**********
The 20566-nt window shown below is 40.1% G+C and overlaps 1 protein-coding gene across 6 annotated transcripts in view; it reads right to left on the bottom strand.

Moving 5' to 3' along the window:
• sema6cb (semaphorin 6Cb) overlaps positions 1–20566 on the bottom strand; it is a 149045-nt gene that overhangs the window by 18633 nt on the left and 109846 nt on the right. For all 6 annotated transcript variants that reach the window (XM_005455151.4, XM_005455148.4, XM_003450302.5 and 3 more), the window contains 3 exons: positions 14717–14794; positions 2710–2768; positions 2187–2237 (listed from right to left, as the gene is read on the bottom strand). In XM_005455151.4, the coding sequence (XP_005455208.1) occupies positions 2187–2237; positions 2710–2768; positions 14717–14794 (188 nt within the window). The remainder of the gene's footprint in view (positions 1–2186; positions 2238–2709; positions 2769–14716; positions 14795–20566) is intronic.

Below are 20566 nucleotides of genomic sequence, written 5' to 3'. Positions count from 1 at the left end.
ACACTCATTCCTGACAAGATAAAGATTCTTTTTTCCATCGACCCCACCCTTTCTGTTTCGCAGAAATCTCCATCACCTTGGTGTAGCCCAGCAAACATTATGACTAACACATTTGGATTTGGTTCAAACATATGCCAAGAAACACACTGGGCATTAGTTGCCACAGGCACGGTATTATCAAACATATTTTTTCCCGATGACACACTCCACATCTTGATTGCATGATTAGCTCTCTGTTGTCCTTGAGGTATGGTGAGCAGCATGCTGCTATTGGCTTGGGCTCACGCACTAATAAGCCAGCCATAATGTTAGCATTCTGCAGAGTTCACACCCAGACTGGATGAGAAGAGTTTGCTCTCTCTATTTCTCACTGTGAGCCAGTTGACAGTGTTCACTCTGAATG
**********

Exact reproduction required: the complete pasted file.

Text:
The 20566-nt window shown below is 40.1% G+C and overlaps 1 protein-coding gene across 6 annotated transcripts in view; it reads right to left on the bottom strand.

Moving 5' to 3' along the window:
• sema6cb (semaphorin 6Cb) overlaps positions 1–20566 on the bottom strand; it is a 149045-nt gene that overhangs the window by 18633 nt on the left and 109846 nt on the right. For all 6 annotated transcript variants that reach the window (XM_005455151.4, XM_005455148.4, XM_003450302.5 and 3 more), the window contains 3 exons: positions 14717–14794; positions 2710–2768; positions 2187–2237 (listed from right to left, as the gene is read on the bottom strand). In XM_005455151.4, the coding sequence (XP_005455208.1) occupies positions 2187–2237; positions 2710–2768; positions 14717–14794 (188 nt within the window). The remainder of the gene's footprint in view (positions 1–2186; positions 2238–2709; positions 2769–14716; positions 14795–20566) is intronic.

Below are 20566 nucleotides of genomic sequence, written 5' to 3'. Positions count from 1 at the left end.
ACACTCATTCCTGACAAGATAAAGATTCTTTTTTCCATCGACCCCACCCTTTCTGTTTCGCAGAAATCTCCATCACCTTGGTGTAGCCCAGCAAACATTATGACTAACACATTTGGATTTGGTTCAAACATATGCCAAGAAACACACTGGGCATTAGTTGCCACAGGCACGGTATTATCAAACATATTTTTTCCCGATGACACACTCCACATCTTGATTGCATGATTAGCTCTCTGTTGTCCTTGAGGTATGGTGAGCAGCATGCTGCTATTGGCTTGGGCTCACGCACTAATAAGCCAGCCATAATGTTAGCATTCTGCAGAGTTCACACCCAGACTGGATGAGAAGAGTTTGCTCTCTCTATTTCTCACTGTGAGCCAGTTGACAGTGTTCACTCTGAATG